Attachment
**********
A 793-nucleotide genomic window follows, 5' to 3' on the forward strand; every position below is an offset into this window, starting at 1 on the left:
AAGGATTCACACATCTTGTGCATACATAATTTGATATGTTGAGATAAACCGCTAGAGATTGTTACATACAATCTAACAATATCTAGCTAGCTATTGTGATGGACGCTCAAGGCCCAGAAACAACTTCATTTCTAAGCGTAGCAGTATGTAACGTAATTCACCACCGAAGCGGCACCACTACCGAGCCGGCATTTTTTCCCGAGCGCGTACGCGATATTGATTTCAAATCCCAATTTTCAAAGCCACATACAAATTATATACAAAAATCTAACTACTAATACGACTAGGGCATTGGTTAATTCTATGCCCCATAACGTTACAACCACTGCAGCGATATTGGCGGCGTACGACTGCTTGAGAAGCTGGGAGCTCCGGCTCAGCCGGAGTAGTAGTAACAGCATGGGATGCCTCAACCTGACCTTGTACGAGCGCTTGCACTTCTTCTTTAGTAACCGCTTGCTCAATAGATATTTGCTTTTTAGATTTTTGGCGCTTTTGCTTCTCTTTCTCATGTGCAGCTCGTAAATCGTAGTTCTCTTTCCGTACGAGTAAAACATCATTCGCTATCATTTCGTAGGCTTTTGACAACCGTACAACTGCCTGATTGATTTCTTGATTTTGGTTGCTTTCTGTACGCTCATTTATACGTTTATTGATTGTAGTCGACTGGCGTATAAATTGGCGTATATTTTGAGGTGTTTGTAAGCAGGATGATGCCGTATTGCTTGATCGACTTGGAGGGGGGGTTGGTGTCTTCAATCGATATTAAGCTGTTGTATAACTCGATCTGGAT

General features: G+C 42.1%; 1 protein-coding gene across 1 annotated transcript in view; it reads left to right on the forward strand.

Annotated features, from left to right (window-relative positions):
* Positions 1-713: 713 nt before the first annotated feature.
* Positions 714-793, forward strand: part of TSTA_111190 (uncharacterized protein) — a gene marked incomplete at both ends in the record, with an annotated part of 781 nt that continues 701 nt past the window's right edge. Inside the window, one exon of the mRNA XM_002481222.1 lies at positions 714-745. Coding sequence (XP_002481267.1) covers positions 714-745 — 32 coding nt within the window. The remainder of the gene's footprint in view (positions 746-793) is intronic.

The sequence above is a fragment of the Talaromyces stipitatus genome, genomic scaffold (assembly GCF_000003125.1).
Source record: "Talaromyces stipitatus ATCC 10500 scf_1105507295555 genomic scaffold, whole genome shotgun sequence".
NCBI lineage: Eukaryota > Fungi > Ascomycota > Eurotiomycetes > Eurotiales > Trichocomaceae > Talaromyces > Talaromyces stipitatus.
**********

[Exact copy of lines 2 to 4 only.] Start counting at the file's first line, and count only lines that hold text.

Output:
AAGGATTCACACATCTTGTGCATACATAATTTGATATGTTGAGATAAACCGCTAGAGATTGTTACATACAATCTAACAATATCTAGCTAGCTATTGTGATGGACGCTCAAGGCCCAGAAACAACTTCATTTCTAAGCGTAGCAGTATGTAACGTAATTCACCACCGAAGCGGCACCACTACCGAGCCGGCATTTTTTCCCGAGCGCGTACGCGATATTGATTTCAAATCCCAATTTTCAAAGCCACATACAAATTATATACAAAAATCTAACTACTAATACGACTAGGGCATTGGTTAATTCTATGCCCCATAACGTTACAACCACTGCAGCGATATTGGCGGCGTACGACTGCTTGAGAAGCTGGGAGCTCCGGCTCAGCCGGAGTAGTAGTAACAGCATGGGATGCCTCAACCTGACCTTGTACGAGCGCTTGCACTTCTTCTTTAGTAACCGCTTGCTCAATAGATATTTGCTTTTTAGATTTTTGGCGCTTTTGCTTCTCTTTCTCATGTGCAGCTCGTAAATCGTAGTTCTCTTTCCGTACGAGTAAAACATCATTCGCTATCATTTCGTAGGCTTTTGACAACCGTACAACTGCCTGATTGATTTCTTGATTTTGGTTGCTTTCTGTACGCTCATTTATACGTTTATTGATTGTAGTCGACTGGCGTATAAATTGGCGTATATTTTGAGGTGTTTGTAAGCAGGATGATGCCGTATTGCTTGATCGACTTGGAGGGGGGGTTGGTGTCTTCAATCGATATTAAGCTGTTGTATAACTCGATCTGGAT

General features: G+C 42.1%; 1 protein-coding gene across 1 annotated transcript in view; it reads left to right on the forward strand.

Annotated features, from left to right (window-relative positions):